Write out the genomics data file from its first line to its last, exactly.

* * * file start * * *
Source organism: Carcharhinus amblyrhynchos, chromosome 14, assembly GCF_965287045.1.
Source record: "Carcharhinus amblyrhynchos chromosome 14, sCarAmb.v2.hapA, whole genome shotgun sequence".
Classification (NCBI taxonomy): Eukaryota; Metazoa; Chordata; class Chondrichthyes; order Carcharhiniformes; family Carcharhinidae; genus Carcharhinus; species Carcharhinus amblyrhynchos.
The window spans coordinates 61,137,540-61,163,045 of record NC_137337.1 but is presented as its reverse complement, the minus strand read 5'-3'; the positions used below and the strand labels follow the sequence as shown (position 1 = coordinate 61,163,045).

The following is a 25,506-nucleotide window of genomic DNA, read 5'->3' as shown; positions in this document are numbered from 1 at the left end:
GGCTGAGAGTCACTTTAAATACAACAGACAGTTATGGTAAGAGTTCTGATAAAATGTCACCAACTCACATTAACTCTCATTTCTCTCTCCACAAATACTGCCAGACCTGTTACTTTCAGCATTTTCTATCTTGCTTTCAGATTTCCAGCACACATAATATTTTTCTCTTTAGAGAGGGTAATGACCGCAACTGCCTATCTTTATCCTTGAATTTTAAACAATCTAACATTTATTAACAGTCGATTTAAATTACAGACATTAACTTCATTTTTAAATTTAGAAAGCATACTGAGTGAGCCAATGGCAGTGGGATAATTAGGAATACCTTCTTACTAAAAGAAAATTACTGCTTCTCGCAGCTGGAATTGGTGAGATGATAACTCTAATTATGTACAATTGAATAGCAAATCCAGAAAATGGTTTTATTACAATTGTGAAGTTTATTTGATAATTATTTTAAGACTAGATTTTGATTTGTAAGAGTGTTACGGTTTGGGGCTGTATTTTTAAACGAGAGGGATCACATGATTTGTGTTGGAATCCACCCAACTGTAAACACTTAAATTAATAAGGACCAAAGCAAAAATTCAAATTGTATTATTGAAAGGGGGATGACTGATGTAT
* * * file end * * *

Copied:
Source organism: Carcharhinus amblyrhynchos, chromosome 14, assembly GCF_965287045.1.
Source record: "Carcharhinus amblyrhynchos chromosome 14, sCarAmb.v2.hapA, whole genome shotgun sequence".
Classification (NCBI taxonomy): Eukaryota; Metazoa; Chordata; class Chondrichthyes; order Carcharhiniformes; family Carcharhinidae; genus Carcharhinus; species Carcharhinus amblyrhynchos.
The window spans coordinates 61,137,540-61,163,045 of record NC_137337.1 but is presented as its reverse complement, the minus strand read 5'-3'; the positions used below and the strand labels follow the sequence as shown (position 1 = coordinate 61,163,045).

The following is a 25,506-nucleotide window of genomic DNA, read 5'->3' as shown; positions in this document are numbered from 1 at the left end:
GGCTGAGAGTCACTTTAAATACAACAGACAGTTATGGTAAGAGTTCTGATAAAATGTCACCAACTCACATTAACTCTCATTTCTCTCTCCACAAATACTGCCAGACCTGTTACTTTCAGCATTTTCTATCTTGCTTTCAGATTTCCAGCACACATAATATTTTTCTCTTTAGAGAGGGTAATGACCGCAACTGCCTATCTTTATCCTTGAATTTTAAACAATCTAACATTTATTAACAGTCGATTTAAATTACAGACATTAACTTCATTTTTAAATTTAGAAAGCATACTGAGTGAGCCAATGGCAGTGGGATAATTAGGAATACCTTCTTACTAAAAGAAAATTACTGCTTCTCGCAGCTGGAATTGGTGAGATGATAACTCTAATTATGTACAATTGAATAGCAAATCCAGAAAATGGTTTTATTACAATTGTGAAGTTTATTTGATAATTATTTTAAGACTAGATTTTGATTTGTAAGAGTGTTACGGTTTGGGGCTGTATTTTTAAACGAGAGGGATCACATGATTTGTGTTGGAATCCACCCAACTGTAAACACTTAAATTAATAAGGACCAAAGCAAAAATTCAAATTGTATTATTGAAAGGGGGATGACTGATGTAT